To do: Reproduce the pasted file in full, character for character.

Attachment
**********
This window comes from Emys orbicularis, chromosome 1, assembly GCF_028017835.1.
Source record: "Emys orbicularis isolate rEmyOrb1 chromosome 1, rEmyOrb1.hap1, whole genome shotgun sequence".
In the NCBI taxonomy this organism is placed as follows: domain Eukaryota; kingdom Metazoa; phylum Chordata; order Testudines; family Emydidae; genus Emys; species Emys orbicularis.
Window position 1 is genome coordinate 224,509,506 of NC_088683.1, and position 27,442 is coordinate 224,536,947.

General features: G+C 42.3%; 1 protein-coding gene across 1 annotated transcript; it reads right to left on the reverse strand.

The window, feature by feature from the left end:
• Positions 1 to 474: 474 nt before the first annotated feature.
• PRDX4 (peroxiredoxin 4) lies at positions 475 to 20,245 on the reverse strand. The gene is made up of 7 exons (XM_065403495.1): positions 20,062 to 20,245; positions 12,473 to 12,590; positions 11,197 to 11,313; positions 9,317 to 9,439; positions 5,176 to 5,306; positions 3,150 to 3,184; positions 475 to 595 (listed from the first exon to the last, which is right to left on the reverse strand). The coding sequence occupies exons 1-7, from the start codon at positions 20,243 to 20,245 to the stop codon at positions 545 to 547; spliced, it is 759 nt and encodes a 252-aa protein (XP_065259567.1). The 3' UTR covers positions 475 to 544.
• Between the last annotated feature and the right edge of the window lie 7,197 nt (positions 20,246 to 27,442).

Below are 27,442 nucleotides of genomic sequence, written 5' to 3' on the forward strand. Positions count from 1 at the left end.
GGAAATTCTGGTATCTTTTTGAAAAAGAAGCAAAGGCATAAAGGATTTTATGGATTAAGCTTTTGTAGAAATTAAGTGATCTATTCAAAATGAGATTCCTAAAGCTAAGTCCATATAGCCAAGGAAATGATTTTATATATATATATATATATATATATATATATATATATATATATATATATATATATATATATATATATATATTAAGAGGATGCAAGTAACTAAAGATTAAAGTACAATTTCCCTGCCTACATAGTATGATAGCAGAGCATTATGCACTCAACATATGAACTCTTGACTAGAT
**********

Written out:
This window comes from Emys orbicularis, chromosome 1, assembly GCF_028017835.1.
Source record: "Emys orbicularis isolate rEmyOrb1 chromosome 1, rEmyOrb1.hap1, whole genome shotgun sequence".
In the NCBI taxonomy this organism is placed as follows: domain Eukaryota; kingdom Metazoa; phylum Chordata; order Testudines; family Emydidae; genus Emys; species Emys orbicularis.
Window position 1 is genome coordinate 224,509,506 of NC_088683.1, and position 27,442 is coordinate 224,536,947.

General features: G+C 42.3%; 1 protein-coding gene across 1 annotated transcript; it reads right to left on the reverse strand.

The window, feature by feature from the left end:
• Positions 1 to 474: 474 nt before the first annotated feature.
• PRDX4 (peroxiredoxin 4) lies at positions 475 to 20,245 on the reverse strand. The gene is made up of 7 exons (XM_065403495.1): positions 20,062 to 20,245; positions 12,473 to 12,590; positions 11,197 to 11,313; positions 9,317 to 9,439; positions 5,176 to 5,306; positions 3,150 to 3,184; positions 475 to 595 (listed from the first exon to the last, which is right to left on the reverse strand). The coding sequence occupies exons 1-7, from the start codon at positions 20,243 to 20,245 to the stop codon at positions 545 to 547; spliced, it is 759 nt and encodes a 252-aa protein (XP_065259567.1). The 3' UTR covers positions 475 to 544.
• Between the last annotated feature and the right edge of the window lie 7,197 nt (positions 20,246 to 27,442).

Below are 27,442 nucleotides of genomic sequence, written 5' to 3' on the forward strand. Positions count from 1 at the left end.
GGAAATTCTGGTATCTTTTTGAAAAAGAAGCAAAGGCATAAAGGATTTTATGGATTAAGCTTTTGTAGAAATTAAGTGATCTATTCAAAATGAGATTCCTAAAGCTAAGTCCATATAGCCAAGGAAATGATTTTATATATATATATATATATATATATATATATATATATATATATATATATATATATATATATATATATATATTAAGAGGATGCAAGTAACTAAAGATTAAAGTACAATTTCCCTGCCTACATAGTATGATAGCAGAGCATTATGCACTCAACATATGAACTCTTGACTAGAT